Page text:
train, the Chief of the General Staff invited them to his
carriage and had a long conversation with them. The Rollands got off
the train at Gorky.
We arrived at our destination on October 18, and on the morning of the
19th I hurried back to serve with Vasilevsky's group in
Moscow, as allocated.
I made the return journey by car. We approached Moscow at night, while
an enemy air raid was in full swing. The city looked grim
and majestic. Dozens of searchlights were slashing the darkness like
blue daggers. Anti-aircraft shells burst with reddish
flashes. The horizon quivered with purple spurts of flame from the gun
Life in the operations group, as the first echelon of the General Staff
was called, was exceptionally tense. Any distinction
between night and day had disappeared. We had to stay on the job all
round the clock. But since no man can live entirely without
sleep, a train was run into our underground station as a dormitory. At
first we slept sitting up because there was nowhere to
lie down in the old type of carriages. Later we were supplied with
first-class carriages, where we made ourselves properly
Stalin came down to his underground office only during air alerts. The
rest of the time he preferred to spend in the annex of
the large building in Kirov Street that had been taken over by the
General Staff. There he worked and listened to reports.
Meanwhile the bombing of Moscow was becoming ever more intense. Lone
raiders broke through even in the day-time. On the night of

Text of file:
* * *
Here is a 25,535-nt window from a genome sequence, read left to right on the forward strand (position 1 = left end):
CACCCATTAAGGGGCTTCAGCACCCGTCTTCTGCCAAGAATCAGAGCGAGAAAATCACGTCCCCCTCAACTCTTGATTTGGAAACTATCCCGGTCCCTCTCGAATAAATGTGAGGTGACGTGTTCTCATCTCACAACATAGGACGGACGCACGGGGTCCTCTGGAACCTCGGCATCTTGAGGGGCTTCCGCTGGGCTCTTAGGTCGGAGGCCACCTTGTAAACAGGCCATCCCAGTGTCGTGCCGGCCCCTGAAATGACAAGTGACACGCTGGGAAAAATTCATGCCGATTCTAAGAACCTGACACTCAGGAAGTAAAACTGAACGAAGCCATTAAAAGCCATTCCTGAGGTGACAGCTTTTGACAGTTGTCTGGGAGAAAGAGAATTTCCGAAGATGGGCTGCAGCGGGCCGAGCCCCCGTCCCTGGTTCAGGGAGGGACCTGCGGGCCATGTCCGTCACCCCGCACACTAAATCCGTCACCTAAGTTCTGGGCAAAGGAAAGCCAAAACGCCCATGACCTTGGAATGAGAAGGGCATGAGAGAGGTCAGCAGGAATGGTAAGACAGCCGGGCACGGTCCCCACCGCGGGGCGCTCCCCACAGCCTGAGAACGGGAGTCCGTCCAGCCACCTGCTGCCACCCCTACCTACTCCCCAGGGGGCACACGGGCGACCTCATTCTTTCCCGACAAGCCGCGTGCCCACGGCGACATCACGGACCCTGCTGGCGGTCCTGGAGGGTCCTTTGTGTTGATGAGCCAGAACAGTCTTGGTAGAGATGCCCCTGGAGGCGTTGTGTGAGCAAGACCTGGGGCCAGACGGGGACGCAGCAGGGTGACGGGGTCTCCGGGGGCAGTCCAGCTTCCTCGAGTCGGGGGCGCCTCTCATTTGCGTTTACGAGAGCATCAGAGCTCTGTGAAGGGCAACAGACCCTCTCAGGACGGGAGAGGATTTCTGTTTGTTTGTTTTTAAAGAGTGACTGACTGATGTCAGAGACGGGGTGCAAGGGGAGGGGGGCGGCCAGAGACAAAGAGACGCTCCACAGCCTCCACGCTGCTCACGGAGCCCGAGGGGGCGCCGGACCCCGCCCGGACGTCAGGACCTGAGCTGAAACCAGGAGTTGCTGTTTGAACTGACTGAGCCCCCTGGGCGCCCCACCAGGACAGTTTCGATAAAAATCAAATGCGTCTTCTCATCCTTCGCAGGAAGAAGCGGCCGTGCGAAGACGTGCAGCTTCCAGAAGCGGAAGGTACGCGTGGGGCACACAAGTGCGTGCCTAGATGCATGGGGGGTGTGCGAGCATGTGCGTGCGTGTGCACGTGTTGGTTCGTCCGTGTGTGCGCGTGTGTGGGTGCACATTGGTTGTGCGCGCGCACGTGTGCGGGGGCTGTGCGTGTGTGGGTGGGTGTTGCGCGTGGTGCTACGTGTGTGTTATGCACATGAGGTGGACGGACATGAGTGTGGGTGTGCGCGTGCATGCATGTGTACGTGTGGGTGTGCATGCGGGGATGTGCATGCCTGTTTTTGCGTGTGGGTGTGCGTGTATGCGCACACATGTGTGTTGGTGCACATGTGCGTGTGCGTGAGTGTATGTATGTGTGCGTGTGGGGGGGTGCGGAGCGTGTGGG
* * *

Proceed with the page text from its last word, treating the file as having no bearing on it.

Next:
October 28 a high-explosive bomb landed in the yard of our building.
Several vehicles were destroyed; three drivers were killed
and fifteen officers wounded, some of them seriously.
Lieutenant-Colonel I. I. Ilchenko, who had been the duty officer in
during the raid, was flung out of the building by blast and suffered a
grave facial injury in falling. Most of the others were
injured by glass splinters and flying window frames. Vasilevsky was
among the wounded, but he went on working.
At the moment of the explosion I was walking along a corridor. When I
realised what had happened, the danger was over. The
building was shaken as if by an earthquake (I had
experienced one in 1927, in the Crimea). There was a crash of breaking
glass. Doors slammed behind and in front of me. Those
that were locked were torn off their hinges. Then for a fraction of a
second there seemed to be total silence until my ears
recovered sufficiently to distinguish the banging of the AA guns and
the crunch of broken glass as people staggered out of the
room with blood streaming down their faces.
After this incident we took up our permanent quarters in the
Underground. For five days we had no cooked food because our mess
and kitchen had been severely damaged by the explosion. While these
were being repaired, we had to make do with sandwiches.
This was how we lived and worked during what were probably the most
critical days of the war, days of great disappointment and
great hope. It was galling for us to think that the Nazi tanks and
submachine-gunners had reached those favourite spots where
Muscovites had used to take their Sunday outings before the war. But we
were convinced this was a Pyrrhic victory. The enemy
forces had exhausted themselves by their own advance. They were choking
in their own blood, and we all hoped that this was where
they would at last suffer defeat.
The situation was exceptionally complex and contradictory, but
information about it was now much easier to collect. At least, in
the main sector. Usually, several staff officers would get into cars
early in the morning and drive out to Perkhushkovo, where
the headquarters of the Western Front was stationed, then they would
drive round the army HQs, which were now only twenty or
thirty kilometres from Moscow. Everything on the working map of the
chief of the Operations Department could now be checked in
the minutest detail.